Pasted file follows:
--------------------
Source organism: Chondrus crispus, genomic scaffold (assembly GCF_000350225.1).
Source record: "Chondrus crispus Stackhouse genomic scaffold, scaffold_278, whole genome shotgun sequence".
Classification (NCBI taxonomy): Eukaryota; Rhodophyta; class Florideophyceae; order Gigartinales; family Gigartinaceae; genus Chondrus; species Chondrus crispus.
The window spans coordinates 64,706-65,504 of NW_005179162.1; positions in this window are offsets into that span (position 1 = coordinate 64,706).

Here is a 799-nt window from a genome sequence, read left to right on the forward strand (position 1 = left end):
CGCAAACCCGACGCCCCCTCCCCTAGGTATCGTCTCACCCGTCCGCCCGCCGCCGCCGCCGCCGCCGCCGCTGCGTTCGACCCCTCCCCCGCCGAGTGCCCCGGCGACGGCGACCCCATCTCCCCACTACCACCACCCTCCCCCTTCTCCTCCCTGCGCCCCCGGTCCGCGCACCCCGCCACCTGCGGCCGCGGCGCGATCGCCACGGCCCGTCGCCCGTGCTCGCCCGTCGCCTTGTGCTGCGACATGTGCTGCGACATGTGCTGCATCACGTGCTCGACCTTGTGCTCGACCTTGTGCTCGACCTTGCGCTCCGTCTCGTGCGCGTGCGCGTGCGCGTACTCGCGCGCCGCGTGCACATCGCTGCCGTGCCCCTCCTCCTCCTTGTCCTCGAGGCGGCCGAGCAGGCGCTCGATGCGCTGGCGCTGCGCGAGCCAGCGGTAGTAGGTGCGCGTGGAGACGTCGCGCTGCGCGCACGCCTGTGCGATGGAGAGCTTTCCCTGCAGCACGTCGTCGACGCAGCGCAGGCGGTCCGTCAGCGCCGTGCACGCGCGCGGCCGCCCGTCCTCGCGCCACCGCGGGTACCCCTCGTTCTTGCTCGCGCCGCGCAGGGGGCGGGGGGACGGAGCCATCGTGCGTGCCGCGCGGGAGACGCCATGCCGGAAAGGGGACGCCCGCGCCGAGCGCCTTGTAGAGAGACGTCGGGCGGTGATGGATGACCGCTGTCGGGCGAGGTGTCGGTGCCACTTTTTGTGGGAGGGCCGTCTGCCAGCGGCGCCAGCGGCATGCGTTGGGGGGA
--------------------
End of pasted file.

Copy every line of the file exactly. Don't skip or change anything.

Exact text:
Source organism: Chondrus crispus, genomic scaffold (assembly GCF_000350225.1).
Source record: "Chondrus crispus Stackhouse genomic scaffold, scaffold_278, whole genome shotgun sequence".
Classification (NCBI taxonomy): Eukaryota; Rhodophyta; class Florideophyceae; order Gigartinales; family Gigartinaceae; genus Chondrus; species Chondrus crispus.
The window spans coordinates 64,706-65,504 of NW_005179162.1; positions in this window are offsets into that span (position 1 = coordinate 64,706).

Here is a 799-nt window from a genome sequence, read left to right on the forward strand (position 1 = left end):
CGCAAACCCGACGCCCCCTCCCCTAGGTATCGTCTCACCCGTCCGCCCGCCGCCGCCGCCGCCGCCGCCGCTGCGTTCGACCCCTCCCCCGCCGAGTGCCCCGGCGACGGCGACCCCATCTCCCCACTACCACCACCCTCCCCCTTCTCCTCCCTGCGCCCCCGGTCCGCGCACCCCGCCACCTGCGGCCGCGGCGCGATCGCCACGGCCCGTCGCCCGTGCTCGCCCGTCGCCTTGTGCTGCGACATGTGCTGCGACATGTGCTGCATCACGTGCTCGACCTTGTGCTCGACCTTGTGCTCGACCTTGCGCTCCGTCTCGTGCGCGTGCGCGTGCGCGTACTCGCGCGCCGCGTGCACATCGCTGCCGTGCCCCTCCTCCTCCTTGTCCTCGAGGCGGCCGAGCAGGCGCTCGATGCGCTGGCGCTGCGCGAGCCAGCGGTAGTAGGTGCGCGTGGAGACGTCGCGCTGCGCGCACGCCTGTGCGATGGAGAGCTTTCCCTGCAGCACGTCGTCGACGCAGCGCAGGCGGTCCGTCAGCGCCGTGCACGCGCGCGGCCGCCCGTCCTCGCGCCACCGCGGGTACCCCTCGTTCTTGCTCGCGCCGCGCAGGGGGCGGGGGGACGGAGCCATCGTGCGTGCCGCGCGGGAGACGCCATGCCGGAAAGGGGACGCCCGCGCCGAGCGCCTTGTAGAGAGACGTCGGGCGGTGATGGATGACCGCTGTCGGGCGAGGTGTCGGTGCCACTTTTTGTGGGAGGGCCGTCTGCCAGCGGCGCCAGCGGCATGCGTTGGGGGGA